The Foreign-Policy Advantages of Obama as Bush III

Coming Anarchy, Phatic Communion, Soob, Tom Barnett, Weekly Standard, and zenpundit have thematically similar posts that boil down to a a discussion of America’s relatively talentless political class.

This is a good thing.

The most ambitious should be in the business of creating wealth, not redistributing it. I trust the emergent qualities of a free market a lot more than I trust the best plans in the world as far as it comes to global growth and global betterment. On a large scale, the role of government is exception handling, and I want those exceptions handled as smoothly (which means with as little divergence from the global system) as possible.

We’ve had about nine years of this style of leadership now (from the Seattle Riots to the Bush Administration). An Obama administration promises to continue this. Obam as Bush III is my kind of Obama: a long way down from the politician I once thought he was, but much better than I think many critics give him credit for.

An Obama Presidency offers a reasonable hope in the Establishment: a vote for Obama is a vote for the status-quo. As the status-quo is one of the best in world history, that’s a solid argument.

As it relates to Obama, many commentators are now raising the hope that Obama will be bureaucratically captured in the same way that Petreaues and Gates were. Even better for us, Obama will have little operational control over what actually happens.

John McCain, on the other hand, pushes well thought out ideas, eve if they are politically unpopular. This is dangerous. We had a good original thinker with Bill Clinton. But before Clinton, the last major American figures who were smart and energetic when it comes to economics were also disasterous and downright anti-Constitutional.

Great men make great mistakes. Weak men go with the flow. Sometimes it’s better to go with the flow.

McCain Flip-Flows Toward Truth

Nice that John McCain now supports expanding offshore drilling. I like it when politicians go my way, such as McCain on this or Obama on trade. With this new position, McCain makes up for any ground he lost by Obama’s good move:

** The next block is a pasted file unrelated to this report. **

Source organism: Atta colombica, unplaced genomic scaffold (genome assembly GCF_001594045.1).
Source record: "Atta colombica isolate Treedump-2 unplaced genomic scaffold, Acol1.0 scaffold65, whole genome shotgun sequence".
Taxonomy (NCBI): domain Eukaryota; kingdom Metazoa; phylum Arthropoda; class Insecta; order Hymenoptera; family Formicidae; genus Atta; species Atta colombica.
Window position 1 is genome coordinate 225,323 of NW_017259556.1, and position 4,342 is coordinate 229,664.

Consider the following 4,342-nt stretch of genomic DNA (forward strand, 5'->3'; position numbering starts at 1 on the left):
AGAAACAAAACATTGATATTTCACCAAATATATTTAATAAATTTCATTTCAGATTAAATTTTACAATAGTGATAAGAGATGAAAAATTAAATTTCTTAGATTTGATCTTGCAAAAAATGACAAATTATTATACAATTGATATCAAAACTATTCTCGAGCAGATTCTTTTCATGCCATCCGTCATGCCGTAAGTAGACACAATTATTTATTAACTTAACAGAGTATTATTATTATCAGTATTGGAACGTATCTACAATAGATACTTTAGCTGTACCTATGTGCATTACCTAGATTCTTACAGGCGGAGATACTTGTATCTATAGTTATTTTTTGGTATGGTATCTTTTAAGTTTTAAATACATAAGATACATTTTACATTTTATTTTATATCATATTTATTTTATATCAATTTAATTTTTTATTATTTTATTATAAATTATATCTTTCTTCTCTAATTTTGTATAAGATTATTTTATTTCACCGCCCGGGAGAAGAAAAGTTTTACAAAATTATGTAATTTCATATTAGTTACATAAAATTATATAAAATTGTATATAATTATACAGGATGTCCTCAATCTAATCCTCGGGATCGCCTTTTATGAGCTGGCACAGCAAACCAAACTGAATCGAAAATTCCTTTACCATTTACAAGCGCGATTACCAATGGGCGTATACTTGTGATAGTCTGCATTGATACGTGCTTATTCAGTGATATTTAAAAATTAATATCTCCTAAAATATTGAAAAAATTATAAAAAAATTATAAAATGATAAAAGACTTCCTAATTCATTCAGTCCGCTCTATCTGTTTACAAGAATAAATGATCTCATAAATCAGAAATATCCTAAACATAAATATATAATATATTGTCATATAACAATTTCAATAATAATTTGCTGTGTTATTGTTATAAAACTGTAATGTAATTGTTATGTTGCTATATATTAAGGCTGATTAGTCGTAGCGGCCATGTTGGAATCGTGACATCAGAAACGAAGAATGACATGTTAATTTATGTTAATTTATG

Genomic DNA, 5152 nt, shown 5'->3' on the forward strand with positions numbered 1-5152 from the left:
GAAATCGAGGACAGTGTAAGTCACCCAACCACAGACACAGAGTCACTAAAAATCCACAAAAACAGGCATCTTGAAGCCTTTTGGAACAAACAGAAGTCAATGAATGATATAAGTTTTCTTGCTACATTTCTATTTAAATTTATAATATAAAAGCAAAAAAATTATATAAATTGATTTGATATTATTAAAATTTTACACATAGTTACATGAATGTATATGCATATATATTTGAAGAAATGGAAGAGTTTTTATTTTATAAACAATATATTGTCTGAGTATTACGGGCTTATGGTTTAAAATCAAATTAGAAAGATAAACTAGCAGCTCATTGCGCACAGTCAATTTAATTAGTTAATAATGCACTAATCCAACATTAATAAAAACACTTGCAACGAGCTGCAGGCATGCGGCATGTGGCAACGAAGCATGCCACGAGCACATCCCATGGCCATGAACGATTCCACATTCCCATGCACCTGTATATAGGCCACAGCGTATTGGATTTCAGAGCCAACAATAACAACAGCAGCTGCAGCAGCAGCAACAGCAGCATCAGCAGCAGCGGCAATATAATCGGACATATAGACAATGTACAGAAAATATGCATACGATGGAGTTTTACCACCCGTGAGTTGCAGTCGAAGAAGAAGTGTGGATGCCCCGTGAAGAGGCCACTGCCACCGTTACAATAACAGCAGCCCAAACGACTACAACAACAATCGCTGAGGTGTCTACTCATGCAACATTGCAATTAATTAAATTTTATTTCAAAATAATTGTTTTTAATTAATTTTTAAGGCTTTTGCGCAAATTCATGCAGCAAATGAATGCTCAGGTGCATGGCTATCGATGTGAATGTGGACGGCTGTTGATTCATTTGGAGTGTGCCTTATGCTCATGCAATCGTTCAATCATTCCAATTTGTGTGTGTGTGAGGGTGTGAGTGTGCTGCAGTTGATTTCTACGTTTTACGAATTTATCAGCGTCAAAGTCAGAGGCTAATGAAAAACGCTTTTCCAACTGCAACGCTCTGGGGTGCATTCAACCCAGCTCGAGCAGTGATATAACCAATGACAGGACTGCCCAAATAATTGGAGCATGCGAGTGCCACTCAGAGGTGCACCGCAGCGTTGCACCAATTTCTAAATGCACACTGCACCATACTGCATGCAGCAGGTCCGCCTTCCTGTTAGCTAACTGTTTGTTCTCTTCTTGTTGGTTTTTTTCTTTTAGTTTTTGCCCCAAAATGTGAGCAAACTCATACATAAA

The Weekly Standard
Congressional Democrats are attacking McCain for flip-flopping on offshore drilling:

“This week’s flip-flop on offshore oil drilling by President Bush and Senator John McCain is nothing more than a cynical campaign ploy that will do nothing to lower energy prices and represents another big giveaway to oil companies already making billions in profits,” said Senate Majority Leader Harry Reid (D-Nev.).

That might be an effective attack–if so many voters hadn’t flip-flopped on the issue themselves. As Jonathan Martin reports:

A veteran of Florida politics who is not tied to Crist says the gas price-driven poll numbers justify the drilling flip-flop (justify in the political sense, that is):

“[After many years working in the state], I would have told you that it was the single issue that would never, ever, ever change. Ev-uh,” says the source.

But “somewhere between $3.00 and $4.00, the [poll] number literally flipped upside down.”

Offshore drilling has a marginal economic value, but it’s real value (pace Shlock) is strategic. Expanded domestic production is a form of expanding the Strategic Petroleum Reserve, protecting the US from world shocks in supply.

As Catholicgauze notes, expanding US production of petroleum complements US production of ethanol, US production of gasoline, and other projects as part of diversifying a weak link in our economy. It is good that McCain sees a least part of this.